Friday, October 31, 2008

Another Sermon

Well, I'm relieved that today is over. Today was a big day for me; I assisted at worship in the seminary chapel for the first time, and I preached a sermon for my Homiletics class. Assisting worship was nerve wracking, although I've helped with worship many times before—it's a little harder when all your seminary professors are there.

As for the sermon, it seemed to go over pretty well; I'm just happy it's done. I've posted it below, for your reading pleasure. We were supposed to remain under five minutes of time (although I went a bit over), which is why it's quite short. The text I was assigned to preach on was Matthew 14:22-33, Jesus walking on water.

Grace to you and peace from God our Father and the Lord Jesus Christ.
I don’t like scary things. Ghost stories, scary movies, and nowadays even horror video games—they’re not for me. I don’t like being scared. You see, the key to all these scary things is suspense. Someone jumping out and startling you is only scary for a moment; waiting for someone to jump out and startle you—now, that’s fear that can last for hours.
If you’re like me, and you don’t like scary things, then you have probably made the same mistake I have. It’s some windy night, you’re sitting in front of the TV alone, and some horror movie comes on. “How bad can it be?” you think to yourself, and start watching. Half an hour later, you’re curled up in a blanket, looking at the immense distance between you and the nearest light switch, and praying someone will come home and turn off the TV for you—not that that would do any good, because you can’t stop a scary movie halfway through. Either way, you’re going to have nightmares.
The disciples had it way worse than I ever did. They didn’t just get swept up listening to a ghost story; they found themselves in the middle of one. Jesus remains behind, sending them on without him. Night falls. Caught out on the sea, the wind blowing around them, the water getting rougher, unable to get back to land, they see a figure walking across the water toward them. They cry out, “It’s a ghost!”
Now, if this were really a ghost story, the figure would vanish, maybe with a bone-chilling laugh, leaving the disciples awaiting its reappearance with rising panic. Or maybe it would pick them off one by one. But that does not happen. What do we hear in the gospel? Immediately Jesus says, “It is I; do not be afraid.” He turns on the lights, so to speak, banishes the imagined ghosts, and he does so immediately, not leaving the disciples waiting in fear.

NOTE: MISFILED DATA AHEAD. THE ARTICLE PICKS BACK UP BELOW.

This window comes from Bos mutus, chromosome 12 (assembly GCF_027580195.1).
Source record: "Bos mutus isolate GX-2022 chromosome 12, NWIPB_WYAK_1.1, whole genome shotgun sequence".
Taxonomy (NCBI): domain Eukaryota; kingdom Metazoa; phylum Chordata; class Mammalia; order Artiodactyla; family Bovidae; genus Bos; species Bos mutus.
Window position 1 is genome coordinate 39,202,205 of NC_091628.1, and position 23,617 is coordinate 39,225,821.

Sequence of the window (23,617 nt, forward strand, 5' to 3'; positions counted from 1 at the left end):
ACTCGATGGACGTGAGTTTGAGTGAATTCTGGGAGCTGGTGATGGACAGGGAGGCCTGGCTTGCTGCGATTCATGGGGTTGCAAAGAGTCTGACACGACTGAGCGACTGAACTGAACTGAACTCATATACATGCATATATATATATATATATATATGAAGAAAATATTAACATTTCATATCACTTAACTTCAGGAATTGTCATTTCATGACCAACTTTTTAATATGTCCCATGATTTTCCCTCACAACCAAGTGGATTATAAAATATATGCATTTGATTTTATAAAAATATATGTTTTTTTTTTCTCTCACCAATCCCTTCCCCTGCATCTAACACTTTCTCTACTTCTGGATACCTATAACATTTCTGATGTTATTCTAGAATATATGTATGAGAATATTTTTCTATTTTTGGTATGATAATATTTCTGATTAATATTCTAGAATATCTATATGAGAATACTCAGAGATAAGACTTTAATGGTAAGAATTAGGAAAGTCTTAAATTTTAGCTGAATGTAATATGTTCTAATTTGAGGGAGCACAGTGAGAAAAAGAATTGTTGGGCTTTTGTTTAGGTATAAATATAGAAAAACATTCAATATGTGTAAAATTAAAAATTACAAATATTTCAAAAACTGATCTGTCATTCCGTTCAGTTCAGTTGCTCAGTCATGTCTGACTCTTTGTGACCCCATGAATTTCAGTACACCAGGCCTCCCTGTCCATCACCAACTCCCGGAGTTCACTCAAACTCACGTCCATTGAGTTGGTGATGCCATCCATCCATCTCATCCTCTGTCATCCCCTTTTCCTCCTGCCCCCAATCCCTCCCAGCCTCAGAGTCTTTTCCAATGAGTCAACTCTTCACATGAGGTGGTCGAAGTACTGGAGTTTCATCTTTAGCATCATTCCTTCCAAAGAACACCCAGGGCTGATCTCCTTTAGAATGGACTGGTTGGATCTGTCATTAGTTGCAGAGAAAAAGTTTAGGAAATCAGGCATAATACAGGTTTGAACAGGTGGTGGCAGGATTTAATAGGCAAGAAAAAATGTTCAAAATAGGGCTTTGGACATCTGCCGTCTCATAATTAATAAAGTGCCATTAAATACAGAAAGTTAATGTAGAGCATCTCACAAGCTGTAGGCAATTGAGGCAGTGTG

The strange events do not end there. Peter speaks up, saying, “Lord, if it is you, command me to come to you on the water.” Jesus calls him out onto the water, and Peter follows; but when Peter notices the wind, he begins to sink. He cries out for help, and again, Jesus responds immediately, reaching out to catch the sinking Peter. The two return to the boat; the wind dies down; and the disciples worship Jesus as the Son of God. Just think of the relief, awe, and wonder the disciples must have felt, seeing Jesus taking care of them in their times of great fear. If only my experiences watching horror movies had ended this way! If only someone had come in the moment I began to be frightened and reassured me, destroying at once that fearful anticipation.
Indeed, in these two instances—verse twenty-seven, when Jesus reassures the disciples, and verse thirty-one, when he catches Peter—the immediacy of Jesus’ response is key. In the Greek, the word translated “immediately” is placed first in each of these verses, emphasizing its importance. Clearly, it was important to the disciples, too—though they have seen Jesus perform many miracles, it is in response to this episode that they worship him as the Son of God. Walking on the water, calling Peter out of the boat, and saving him from sinking are all miraculous, but perhaps it is not the events themselves that inspire the disciples; perhaps it is the immediacy with which Jesus responds to them. It is not merely that Jesus can do miracles; it is that the miracle worker is there and then, immediate to the disciples. The greatest miracle, in fact, is that God became flesh and blood and lived in the world with these people.
Where does that leave us, two thousand years later and on the other side of the world? Are we able to have the same experience as the disciples of an immediate God? Of course, we know that our God was both there and then as well as here and now. Jesus is as immediate and present to us as he was to his disciples. Especially at Advent and Christmas-time, we proclaim Jesus as Emmanuel, God With Us. Our God is incarnate; we do not have to seek God in some distant reality, but we find God here among us. Like the disciples, even when we feel most alone and afraid, we discover that God is there with us. That does not mean that we will never feel frightened, or find ourselves driven across a stormy sea. But we, like the disciples, will always hear that voice in the darkness saying to us, “It is I; do not be afraid.”

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